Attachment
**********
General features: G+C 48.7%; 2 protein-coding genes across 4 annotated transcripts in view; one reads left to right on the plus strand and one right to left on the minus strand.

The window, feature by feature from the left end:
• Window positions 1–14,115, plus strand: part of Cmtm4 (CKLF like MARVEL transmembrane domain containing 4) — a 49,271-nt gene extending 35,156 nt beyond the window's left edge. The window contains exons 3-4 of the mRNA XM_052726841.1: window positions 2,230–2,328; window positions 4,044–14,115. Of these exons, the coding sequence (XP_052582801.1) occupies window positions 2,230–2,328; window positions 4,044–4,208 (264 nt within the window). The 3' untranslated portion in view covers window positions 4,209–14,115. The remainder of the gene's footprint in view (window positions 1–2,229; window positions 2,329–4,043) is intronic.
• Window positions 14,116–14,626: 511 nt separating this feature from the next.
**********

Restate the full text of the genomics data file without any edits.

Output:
General features: G+C 48.7%; 2 protein-coding genes across 4 annotated transcripts in view; one reads left to right on the plus strand and one right to left on the minus strand.

The window, feature by feature from the left end:
• Window positions 1–14,115, plus strand: part of Cmtm4 (CKLF like MARVEL transmembrane domain containing 4) — a 49,271-nt gene extending 35,156 nt beyond the window's left edge. The window contains exons 3-4 of the mRNA XM_052726841.1: window positions 2,230–2,328; window positions 4,044–14,115. Of these exons, the coding sequence (XP_052582801.1) occupies window positions 2,230–2,328; window positions 4,044–4,208 (264 nt within the window). The 3' untranslated portion in view covers window positions 4,209–14,115. The remainder of the gene's footprint in view (window positions 1–2,229; window positions 2,329–4,043) is intronic.
• Window positions 14,116–14,626: 511 nt separating this feature from the next.